#7 – C# string type

In this short tutorial, you will learn the key points of string and String type in C#.


C# recognizes the string keyword, which under the hood is translated to the .NET class System.String whose value is text. Internally, the text is stored as a sequential read-only collection of Char objects.

In C#, the string keyword is an alias for String. Therefore, String and string are equivalent, and you can use whichever naming convention you prefer.


string is a reference type. Behind the scenes, a string object is allocated on the heap, not the stack;
But String objects are immutable which means they cannot be changed after they have been created.

using System;

string str1 = "Hello World";
string str2 = str1;

Console.WriteLine($"str1: {str1}; str2: {str2};");

str1 = "Bye Bye";
Console.WriteLine($"str1: {str1}; str2: {str2};");


str1: Hello World; str2: Hello World;
str1: Bye Bye; str2: Hello World;

All of the String methods and C# operators that appear to modify a string actually return the results in a new string object.

For example, when you assign one string variable to another string, you get two references to the same string in memory. But strings are immutable, making changes to one of these strings creates an entirely new string object, leaving the other string unchanged.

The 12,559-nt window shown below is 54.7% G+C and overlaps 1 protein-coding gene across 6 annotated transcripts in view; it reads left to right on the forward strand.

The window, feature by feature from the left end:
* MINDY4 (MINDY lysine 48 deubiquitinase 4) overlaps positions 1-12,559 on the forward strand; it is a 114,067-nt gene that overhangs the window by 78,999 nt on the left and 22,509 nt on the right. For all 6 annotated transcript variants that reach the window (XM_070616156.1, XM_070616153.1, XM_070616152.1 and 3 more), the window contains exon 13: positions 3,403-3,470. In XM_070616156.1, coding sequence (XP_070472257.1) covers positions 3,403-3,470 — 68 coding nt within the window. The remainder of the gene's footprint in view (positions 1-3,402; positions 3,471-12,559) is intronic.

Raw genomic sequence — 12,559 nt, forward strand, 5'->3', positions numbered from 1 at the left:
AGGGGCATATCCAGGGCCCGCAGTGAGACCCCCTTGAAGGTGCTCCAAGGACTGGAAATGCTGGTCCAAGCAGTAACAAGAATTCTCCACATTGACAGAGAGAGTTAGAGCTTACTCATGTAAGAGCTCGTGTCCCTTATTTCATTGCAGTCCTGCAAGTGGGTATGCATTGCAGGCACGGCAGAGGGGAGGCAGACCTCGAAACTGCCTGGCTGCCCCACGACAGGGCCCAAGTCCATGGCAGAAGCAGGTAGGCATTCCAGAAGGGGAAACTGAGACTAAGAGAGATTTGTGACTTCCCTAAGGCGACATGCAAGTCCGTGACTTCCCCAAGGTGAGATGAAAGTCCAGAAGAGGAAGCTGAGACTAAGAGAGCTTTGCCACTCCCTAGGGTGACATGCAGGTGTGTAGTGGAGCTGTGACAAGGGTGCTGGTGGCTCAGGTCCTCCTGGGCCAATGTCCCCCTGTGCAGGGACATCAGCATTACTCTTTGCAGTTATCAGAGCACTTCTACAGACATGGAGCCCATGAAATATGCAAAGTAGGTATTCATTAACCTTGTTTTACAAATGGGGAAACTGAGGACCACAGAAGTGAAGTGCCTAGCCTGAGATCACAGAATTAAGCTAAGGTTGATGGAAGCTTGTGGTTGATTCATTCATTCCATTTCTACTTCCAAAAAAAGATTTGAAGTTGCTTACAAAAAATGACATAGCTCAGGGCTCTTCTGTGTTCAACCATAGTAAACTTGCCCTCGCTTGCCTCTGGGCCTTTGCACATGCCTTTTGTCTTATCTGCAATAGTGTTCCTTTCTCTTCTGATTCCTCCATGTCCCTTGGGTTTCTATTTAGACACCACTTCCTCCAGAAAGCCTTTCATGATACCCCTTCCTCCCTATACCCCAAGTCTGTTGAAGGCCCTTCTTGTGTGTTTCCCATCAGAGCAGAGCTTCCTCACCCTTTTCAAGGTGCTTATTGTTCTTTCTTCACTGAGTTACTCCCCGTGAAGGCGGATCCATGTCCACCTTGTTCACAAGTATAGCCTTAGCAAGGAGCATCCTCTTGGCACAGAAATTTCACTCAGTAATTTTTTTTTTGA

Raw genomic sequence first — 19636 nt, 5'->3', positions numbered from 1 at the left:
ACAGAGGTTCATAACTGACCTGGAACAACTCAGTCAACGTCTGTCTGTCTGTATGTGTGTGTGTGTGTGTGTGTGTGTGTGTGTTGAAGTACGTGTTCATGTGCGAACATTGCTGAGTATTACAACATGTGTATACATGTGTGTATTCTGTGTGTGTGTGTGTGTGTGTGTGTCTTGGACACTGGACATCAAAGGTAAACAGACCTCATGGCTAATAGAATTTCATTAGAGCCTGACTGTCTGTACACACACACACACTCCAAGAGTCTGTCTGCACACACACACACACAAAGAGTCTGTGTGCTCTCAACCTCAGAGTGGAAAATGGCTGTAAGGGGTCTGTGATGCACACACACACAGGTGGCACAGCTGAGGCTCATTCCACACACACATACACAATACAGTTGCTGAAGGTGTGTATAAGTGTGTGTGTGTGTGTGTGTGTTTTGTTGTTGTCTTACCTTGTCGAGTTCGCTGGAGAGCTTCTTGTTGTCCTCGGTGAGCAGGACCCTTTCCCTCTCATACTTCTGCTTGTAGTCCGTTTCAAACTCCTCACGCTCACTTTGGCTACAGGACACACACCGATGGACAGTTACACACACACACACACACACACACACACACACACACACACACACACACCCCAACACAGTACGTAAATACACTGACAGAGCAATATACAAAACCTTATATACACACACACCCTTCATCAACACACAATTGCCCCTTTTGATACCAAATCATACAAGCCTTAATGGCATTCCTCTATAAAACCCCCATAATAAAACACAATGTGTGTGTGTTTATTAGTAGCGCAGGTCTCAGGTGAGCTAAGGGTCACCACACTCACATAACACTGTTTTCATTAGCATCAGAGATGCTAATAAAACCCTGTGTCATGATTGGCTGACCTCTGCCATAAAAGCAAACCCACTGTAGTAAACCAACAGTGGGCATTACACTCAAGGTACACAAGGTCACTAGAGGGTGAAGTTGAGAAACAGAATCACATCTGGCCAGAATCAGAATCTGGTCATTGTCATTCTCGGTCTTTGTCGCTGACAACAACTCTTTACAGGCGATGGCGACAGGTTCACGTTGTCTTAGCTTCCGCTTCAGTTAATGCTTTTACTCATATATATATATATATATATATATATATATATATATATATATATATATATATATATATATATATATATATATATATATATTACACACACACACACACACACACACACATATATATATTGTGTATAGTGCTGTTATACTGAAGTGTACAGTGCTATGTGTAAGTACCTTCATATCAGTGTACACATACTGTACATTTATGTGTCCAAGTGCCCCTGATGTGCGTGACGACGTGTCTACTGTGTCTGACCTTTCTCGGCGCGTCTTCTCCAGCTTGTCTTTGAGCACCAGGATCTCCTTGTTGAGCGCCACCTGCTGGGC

Verbatim String Literals

Use verbatim strings for convenience and better readability when the string text contains backslash characters, for example in file paths.

You can prefix a string literal with the at character (@) and all the characters after it are treated at face value; they aren’t interpreted as escape sequences

using System;

string filePath1 = "C:\\Users\\CoderCMS\\Documents\\";
string filePath2 = @"C:\Users\CoderCMS\Documents\";

Console.WriteLine($"file path 1: {filePath1}");

Console.WriteLine($"file path 2: {filePath2}");


file path 1: C:\Users\CoderCMS\Documents\
file path 2: C:\Users\CoderCMS\Documents\

String Interpolation

Available in C# 6.0 and later, interpolated strings are identified by the $ special character and include interpolated expressions in braces.

using System;

string description = "Hello World";
int age = 20;

Console.WriteLine($"description: {description};");
Console.WriteLine($"age > 10 ?: {age > 10};");


description: Hello World;
age > 10 ?: True;

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